Title:
Antimicrobial nonwoven filters composed of different diameter fibers and method of manufacturing the same
Kind Code:
A1


Abstract:
The present invention is directed to manufacturing an antimicrobial nonwoven material composed of two or more distinct fibers that are entangled to form a three-dimensional nonwoven web. The individual fiber components of the web are chosen to have properties that impart both excellent filtering capacity and antimicrobial activity to the web. At least one fiber of the composite web is selected to have excellent filtering characteristics. Moreover, at least one fiber of the composite web is selected to be able to incorporate an active agent, such as an iodinated resin, with a sufficient loading capacity and diffusivity such that the active agent can migrate to the surface of the fiber and exert its antimicrobial effect.



Inventors:
Messier, Pierre J. (Quebec, CA)
Application Number:
12/381331
Publication Date:
10/08/2009
Filing Date:
03/11/2009
Assignee:
Triosyn Holding Inc. (Williston, VT, US)
Primary Class:
Other Classes:
428/364
International Classes:
D04H13/00; D02G3/22
View Patent Images:



Primary Examiner:
IMANI, ELIZABETH MARY COLE
Attorney, Agent or Firm:
Hoffmann & Baron LLP (Syosset, NY, US)
Claims:
What claimed is:

1. A filter media comprising a first fiber and a second fiber which are physically entangled to form a composite fiber, said first fiber having a larger diameter than said second fiber, wherein an iodinated resin is embedded in said first fiber.

2. The filter media as defined in claim 1 in which said media is a nonwoven material.

Description:

CROSS REFERENCE TO RELATED APPLICATION

This application claims the benefit of provisional application 61/069,000 filed on Mar. 11, 2008.

BACKGROUND OF THE INVENTION

Prior art filter methods include, for example, mechanical filtration—a physical retention of particles larger than the pores of the filter media; electrostatic filtration—adhering particles to fibers in the filter without killing/deactivating the particles. When it is desired to kill micoorganisms or deactivate other particles an agent has been incorporated in a filter. One such filter system is taught in U.S. Pat. No. 5,980,827 which issued to the inventor hereof on Nov. 9, 1999 and is entitled “Disinfection Of Air Using An Iodine/Resin Disinfectant.” Another is taught in U.S. Publication No. 2006/0251879 (the '879 publication). The entire contents of U.S. Pat. No. 5,980,227 and the '879 publication are incorporated herein by reference. It has been determined that improved iodinated resin filtration occurs in a thin media when the product is incorporated to a media with a convoluted pathway. By forcing the microorganism/toxin to pass through a circuitous route, the microorganism/toxin is eventually killed/deactivated. One method for providing a circuitous route is to employ an electrostatically charged nonwoven media.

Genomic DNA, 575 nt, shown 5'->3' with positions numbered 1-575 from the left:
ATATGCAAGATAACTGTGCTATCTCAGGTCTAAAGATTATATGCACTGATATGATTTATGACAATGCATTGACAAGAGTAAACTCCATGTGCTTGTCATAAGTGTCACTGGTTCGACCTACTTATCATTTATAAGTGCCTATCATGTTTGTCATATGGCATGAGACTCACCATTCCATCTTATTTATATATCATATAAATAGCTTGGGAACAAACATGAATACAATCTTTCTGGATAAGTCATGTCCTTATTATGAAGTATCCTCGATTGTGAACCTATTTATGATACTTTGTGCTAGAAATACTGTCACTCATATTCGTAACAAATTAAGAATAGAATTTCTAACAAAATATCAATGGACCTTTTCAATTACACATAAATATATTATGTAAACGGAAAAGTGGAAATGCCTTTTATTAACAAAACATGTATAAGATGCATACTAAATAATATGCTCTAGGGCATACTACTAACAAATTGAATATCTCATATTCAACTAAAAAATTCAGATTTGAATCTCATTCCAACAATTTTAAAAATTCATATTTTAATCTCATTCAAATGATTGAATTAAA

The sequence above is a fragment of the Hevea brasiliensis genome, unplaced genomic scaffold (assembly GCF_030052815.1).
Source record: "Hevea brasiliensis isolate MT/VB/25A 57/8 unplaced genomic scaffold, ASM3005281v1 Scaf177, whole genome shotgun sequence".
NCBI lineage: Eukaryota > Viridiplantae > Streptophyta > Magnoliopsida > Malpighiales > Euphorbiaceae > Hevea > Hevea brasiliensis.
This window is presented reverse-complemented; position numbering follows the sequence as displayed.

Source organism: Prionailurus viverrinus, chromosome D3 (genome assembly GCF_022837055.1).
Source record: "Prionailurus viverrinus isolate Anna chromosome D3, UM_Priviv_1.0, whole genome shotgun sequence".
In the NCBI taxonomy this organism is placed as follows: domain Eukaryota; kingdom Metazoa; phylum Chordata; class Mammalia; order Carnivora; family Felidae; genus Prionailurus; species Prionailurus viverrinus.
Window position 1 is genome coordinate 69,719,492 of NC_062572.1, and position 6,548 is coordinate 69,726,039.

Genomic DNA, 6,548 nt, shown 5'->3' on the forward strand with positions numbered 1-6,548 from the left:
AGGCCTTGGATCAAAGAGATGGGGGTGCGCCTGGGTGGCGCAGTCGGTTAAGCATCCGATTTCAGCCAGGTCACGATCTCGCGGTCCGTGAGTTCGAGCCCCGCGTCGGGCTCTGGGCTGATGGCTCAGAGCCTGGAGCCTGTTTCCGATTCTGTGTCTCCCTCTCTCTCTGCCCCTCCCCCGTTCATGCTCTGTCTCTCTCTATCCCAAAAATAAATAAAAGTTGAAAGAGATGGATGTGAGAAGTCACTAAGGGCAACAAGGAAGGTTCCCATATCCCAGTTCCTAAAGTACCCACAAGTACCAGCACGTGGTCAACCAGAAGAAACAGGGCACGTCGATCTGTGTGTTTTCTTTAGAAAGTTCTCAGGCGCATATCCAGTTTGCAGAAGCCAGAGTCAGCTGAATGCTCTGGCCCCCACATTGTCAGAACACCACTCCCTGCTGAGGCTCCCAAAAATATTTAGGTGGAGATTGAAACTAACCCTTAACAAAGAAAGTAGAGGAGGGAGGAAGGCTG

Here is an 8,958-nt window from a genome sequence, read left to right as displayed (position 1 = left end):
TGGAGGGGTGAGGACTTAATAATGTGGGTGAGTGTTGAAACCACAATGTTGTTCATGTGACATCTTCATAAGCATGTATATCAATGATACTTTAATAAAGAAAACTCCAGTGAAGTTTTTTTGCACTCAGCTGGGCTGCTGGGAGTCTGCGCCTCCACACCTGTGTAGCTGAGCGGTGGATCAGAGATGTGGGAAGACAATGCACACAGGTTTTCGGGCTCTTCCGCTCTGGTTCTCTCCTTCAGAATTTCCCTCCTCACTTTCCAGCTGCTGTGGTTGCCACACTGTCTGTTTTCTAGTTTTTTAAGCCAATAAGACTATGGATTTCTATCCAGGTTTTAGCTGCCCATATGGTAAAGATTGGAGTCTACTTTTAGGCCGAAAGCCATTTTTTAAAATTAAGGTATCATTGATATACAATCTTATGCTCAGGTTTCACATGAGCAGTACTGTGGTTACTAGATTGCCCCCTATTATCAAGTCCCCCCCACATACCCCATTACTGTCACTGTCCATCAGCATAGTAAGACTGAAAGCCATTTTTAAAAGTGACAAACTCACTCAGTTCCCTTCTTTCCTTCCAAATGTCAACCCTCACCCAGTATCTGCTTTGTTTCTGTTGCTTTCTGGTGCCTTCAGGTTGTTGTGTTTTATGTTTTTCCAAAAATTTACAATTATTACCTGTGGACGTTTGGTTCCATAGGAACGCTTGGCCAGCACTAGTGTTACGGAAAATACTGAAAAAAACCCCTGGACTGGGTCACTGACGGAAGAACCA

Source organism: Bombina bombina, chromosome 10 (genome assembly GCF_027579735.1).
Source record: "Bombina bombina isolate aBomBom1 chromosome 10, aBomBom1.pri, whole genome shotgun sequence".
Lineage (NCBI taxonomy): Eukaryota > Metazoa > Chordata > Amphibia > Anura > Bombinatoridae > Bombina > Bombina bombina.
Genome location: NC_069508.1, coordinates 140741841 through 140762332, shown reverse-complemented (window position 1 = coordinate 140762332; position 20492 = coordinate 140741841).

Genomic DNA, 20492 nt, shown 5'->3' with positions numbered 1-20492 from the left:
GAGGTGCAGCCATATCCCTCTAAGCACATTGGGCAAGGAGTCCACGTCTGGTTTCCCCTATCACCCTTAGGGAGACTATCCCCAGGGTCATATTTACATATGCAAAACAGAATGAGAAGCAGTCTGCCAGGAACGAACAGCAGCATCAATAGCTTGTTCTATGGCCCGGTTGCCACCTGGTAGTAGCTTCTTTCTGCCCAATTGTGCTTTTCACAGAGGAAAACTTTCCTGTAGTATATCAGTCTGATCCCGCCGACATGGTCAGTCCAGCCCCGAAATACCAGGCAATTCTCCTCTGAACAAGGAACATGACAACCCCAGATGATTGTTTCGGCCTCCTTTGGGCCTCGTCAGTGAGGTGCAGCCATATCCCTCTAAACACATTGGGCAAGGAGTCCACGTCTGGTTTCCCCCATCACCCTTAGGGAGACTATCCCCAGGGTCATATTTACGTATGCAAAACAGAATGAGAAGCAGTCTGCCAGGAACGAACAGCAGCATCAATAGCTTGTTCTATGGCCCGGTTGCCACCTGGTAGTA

Various techniques of incorporating an antimicrobial agent in a fiber are known in the art. One such method involves physically entrapping the active agent within the three-dimensional structure of the nonwoven material. The active agent must have the appropriate size to be entrapped within the matrix structure of the nonwoven web. For instance, U.S. Publication No. 2006/0144403 (the '403 publication), to Messier, describes several methods of physically entrapping an active agent such as iodine demand disinfectant resin in a three-dimensional nonwoven matrix. The '403 publication is hereby incorporated by reference. One such method involves making use of a meltblown system where the desired active agent is provided in a cloud at the location closest to the extrusion point of polypropylene fibers. The cloud of active agent envelops the extruded fibers exiting a spinerett. Upon cooling, the active agent becomes physically entrapped within the fibers on the collecting web.

In addition to physically entrapping the active agent, the active agent may be incorporated directly into the fiber. Methods of incorporating an antimicrobial agent into a nonwoven material are also known in the art. Generally, the active agent is blended with the polymer prior to extrusion so that it is present throughout the polymer. Upon solidification of the polymer, the active agent is dispersed throughout the resultant fiber. The active agent may diffuse to the surface of the nonwoven, where it exerts is toxic effect on the microorganism/toxin. For example, the '403 publication describes a method in which polymer granules are placed in a hopper along with active agent in dust form, preferably an iodine/resin disinfectant, prior to extrusion. The two components are then heated, extruded and attenuated to form fibers having the active agent incorporated thereto. The resulting fibers having the active agent embedded can be air laid, vacuum laid or water laid. Nonwoven materials generated from this process may be utilized as antibacterial filters in various applications.